Saturday, 3 December 2022

NOT A PROPER REVIEW AT ALL OF THE BRITISH MUSEUM’S ‘HIEROGLYPHS - UNLOCKING ANCIENT EGYPT’ EXHIBITION fact it teatures precisely one exhibit, a relief from the Karnak Temple, which depicts the defeat of the Libyans, photographed by my good self which characteristic ineptitude. 

The two figures are the sort of thing we expect to see in Ancient Egyptian art, standard hieratic profile view. Yet that rearing horse deominates the image. And more importantly both sets of its legs are doubled. The motion effect which adds to the sense of it rearing up mid battle.

It’s an effect mostly associated with Futurist art of the early twentieth century, for example Boccioni’s ’The Charge of the Lancers’ (1915, above). This image looks more eye-popping because the effect is used more extensively. In fact everything seems to lead out from the body of that horse, enhanced by the dark-to-pale colour gradation.

While at Karnak Temple the effect is never used anywhere else. It’s perhaps not clearly visible in my hurried photo, but it’s not used on those falling and feeling figures, which are all kept integral. Yet they’re such a jumble, you have to scrutinise the work quite hard to realise they’re not. (An effect possibly heightened by the contrast between them and the neat columns of hieroglyphs.) The whirlygig blur of battle looks very much the intended effect.

Art from this era is usually almost anti-dynamic, it’s impassive, ritualistic. To quote Wikipedia: “Artworks served an essentially functional purpose that was bound with religion and ideology. To render a subject in art was to give it permanence. Therefore, ancient Egyptian art portrayed an idealized, unrealistic view of the world. There was no significant tradition of individual artistic expression since art served a wider and cosmic purpose of maintaining order… It is also very conservative: the art style changed very little over time.” In short, it exists to say ”this is so”.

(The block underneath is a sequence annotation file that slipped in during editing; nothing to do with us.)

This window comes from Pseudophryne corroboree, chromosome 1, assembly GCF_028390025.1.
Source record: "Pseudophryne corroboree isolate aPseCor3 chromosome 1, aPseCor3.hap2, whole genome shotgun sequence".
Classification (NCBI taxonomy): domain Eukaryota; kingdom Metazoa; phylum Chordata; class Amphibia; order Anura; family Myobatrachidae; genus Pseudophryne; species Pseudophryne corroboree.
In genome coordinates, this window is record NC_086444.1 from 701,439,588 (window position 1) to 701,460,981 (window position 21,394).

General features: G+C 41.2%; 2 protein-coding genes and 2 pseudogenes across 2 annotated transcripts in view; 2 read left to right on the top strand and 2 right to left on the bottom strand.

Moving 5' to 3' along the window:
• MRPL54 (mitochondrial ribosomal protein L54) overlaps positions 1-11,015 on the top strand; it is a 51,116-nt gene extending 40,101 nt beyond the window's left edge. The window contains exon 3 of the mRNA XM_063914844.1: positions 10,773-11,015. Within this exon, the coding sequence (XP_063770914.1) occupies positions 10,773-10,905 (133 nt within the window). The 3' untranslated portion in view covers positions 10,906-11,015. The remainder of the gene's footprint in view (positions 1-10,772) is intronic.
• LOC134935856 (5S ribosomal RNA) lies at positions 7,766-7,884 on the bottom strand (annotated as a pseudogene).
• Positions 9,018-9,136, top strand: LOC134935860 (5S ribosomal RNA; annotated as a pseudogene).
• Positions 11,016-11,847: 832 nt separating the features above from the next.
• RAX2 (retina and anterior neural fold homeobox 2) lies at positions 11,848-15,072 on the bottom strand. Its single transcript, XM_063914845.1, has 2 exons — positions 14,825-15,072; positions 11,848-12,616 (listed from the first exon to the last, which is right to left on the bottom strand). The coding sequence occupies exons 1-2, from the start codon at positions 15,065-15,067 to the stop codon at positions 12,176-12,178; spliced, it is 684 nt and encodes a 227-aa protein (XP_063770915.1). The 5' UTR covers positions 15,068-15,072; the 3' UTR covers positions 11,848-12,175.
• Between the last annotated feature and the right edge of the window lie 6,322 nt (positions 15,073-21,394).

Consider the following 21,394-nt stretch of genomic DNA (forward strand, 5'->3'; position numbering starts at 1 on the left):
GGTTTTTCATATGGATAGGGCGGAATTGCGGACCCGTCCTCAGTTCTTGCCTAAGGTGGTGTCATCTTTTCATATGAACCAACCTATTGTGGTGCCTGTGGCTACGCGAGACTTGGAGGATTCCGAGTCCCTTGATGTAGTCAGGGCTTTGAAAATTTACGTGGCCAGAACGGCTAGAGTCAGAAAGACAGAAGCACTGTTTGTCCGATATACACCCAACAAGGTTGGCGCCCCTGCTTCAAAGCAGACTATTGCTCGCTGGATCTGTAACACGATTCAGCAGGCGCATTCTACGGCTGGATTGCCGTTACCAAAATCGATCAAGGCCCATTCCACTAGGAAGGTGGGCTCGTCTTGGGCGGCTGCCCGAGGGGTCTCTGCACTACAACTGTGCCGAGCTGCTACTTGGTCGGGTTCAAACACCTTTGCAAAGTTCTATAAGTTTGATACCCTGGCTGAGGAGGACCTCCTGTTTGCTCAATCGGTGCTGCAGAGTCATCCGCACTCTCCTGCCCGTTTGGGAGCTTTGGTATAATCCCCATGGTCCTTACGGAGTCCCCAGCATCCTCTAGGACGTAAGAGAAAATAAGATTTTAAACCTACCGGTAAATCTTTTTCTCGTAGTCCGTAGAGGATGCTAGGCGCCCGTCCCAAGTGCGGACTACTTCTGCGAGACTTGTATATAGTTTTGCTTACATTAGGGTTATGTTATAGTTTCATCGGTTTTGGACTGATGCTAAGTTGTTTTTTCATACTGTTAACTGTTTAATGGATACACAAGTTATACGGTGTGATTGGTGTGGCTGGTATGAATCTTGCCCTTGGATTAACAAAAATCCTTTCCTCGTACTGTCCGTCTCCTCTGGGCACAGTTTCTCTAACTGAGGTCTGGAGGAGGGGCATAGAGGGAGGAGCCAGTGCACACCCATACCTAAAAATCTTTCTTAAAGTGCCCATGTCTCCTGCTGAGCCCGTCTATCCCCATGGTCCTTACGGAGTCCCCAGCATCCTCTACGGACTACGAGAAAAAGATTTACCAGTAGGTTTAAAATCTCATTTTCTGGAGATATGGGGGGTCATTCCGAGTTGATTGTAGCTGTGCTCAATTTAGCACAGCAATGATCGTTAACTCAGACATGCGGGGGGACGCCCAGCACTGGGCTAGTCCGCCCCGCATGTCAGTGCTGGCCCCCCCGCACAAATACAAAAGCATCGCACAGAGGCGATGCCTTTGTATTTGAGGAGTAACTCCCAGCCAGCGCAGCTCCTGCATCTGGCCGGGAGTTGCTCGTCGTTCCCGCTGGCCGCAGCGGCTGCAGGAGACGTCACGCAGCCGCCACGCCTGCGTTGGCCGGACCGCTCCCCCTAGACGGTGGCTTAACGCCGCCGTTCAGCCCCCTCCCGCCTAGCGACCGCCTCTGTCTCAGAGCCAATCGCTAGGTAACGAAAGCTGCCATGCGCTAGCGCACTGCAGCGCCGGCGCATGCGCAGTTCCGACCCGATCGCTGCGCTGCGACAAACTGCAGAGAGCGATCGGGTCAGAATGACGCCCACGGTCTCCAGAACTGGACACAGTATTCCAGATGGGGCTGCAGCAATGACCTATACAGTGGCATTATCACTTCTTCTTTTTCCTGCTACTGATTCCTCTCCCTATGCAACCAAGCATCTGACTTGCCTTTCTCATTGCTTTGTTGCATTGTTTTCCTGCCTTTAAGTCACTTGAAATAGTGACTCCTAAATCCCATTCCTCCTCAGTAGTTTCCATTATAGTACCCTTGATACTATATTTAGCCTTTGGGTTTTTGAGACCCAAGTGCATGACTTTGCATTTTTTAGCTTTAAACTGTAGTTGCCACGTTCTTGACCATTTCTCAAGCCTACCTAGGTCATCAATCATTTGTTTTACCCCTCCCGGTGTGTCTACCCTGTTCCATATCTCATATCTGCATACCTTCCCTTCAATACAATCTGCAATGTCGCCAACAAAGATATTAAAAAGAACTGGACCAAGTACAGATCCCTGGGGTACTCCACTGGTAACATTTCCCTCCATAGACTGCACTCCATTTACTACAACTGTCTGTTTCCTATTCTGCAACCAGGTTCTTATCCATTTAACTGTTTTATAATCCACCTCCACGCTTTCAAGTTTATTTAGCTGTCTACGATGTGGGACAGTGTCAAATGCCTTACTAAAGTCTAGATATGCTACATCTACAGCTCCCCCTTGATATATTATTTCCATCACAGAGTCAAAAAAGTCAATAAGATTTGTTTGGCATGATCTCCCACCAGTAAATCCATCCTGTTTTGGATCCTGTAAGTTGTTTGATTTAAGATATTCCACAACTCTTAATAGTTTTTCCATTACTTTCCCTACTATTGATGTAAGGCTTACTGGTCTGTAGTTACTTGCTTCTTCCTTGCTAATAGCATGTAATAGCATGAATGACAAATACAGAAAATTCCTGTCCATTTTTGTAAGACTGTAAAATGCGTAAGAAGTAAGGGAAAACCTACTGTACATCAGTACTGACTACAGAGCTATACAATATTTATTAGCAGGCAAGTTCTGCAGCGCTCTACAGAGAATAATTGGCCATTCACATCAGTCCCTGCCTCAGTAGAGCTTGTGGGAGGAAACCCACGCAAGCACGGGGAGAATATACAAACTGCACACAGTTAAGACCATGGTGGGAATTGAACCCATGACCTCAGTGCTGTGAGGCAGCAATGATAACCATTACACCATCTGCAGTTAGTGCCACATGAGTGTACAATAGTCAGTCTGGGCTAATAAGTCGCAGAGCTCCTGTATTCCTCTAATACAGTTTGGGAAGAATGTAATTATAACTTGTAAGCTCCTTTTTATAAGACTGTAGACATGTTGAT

Here, not so much. A more dynamic art suggests a more volatile world. So how to explain this multi-legged horse? Options include

i) “A useful reminder not to over-generalise over the culture of an ancient civilisation, especially one which went on for so many centuries.”

ii) “It’s interesting, but you can’t extrapolate that much from a single example. For all we know popular reaction could have been befuddlement, and the artist firmly told to count the number of horse’s legs the next time.”

iii) “The answer’s obvious. A Futurist artist had a time machine, duh.”

iv) “Shut up Gavin, no-one cares about this sort of thing apart from you.”

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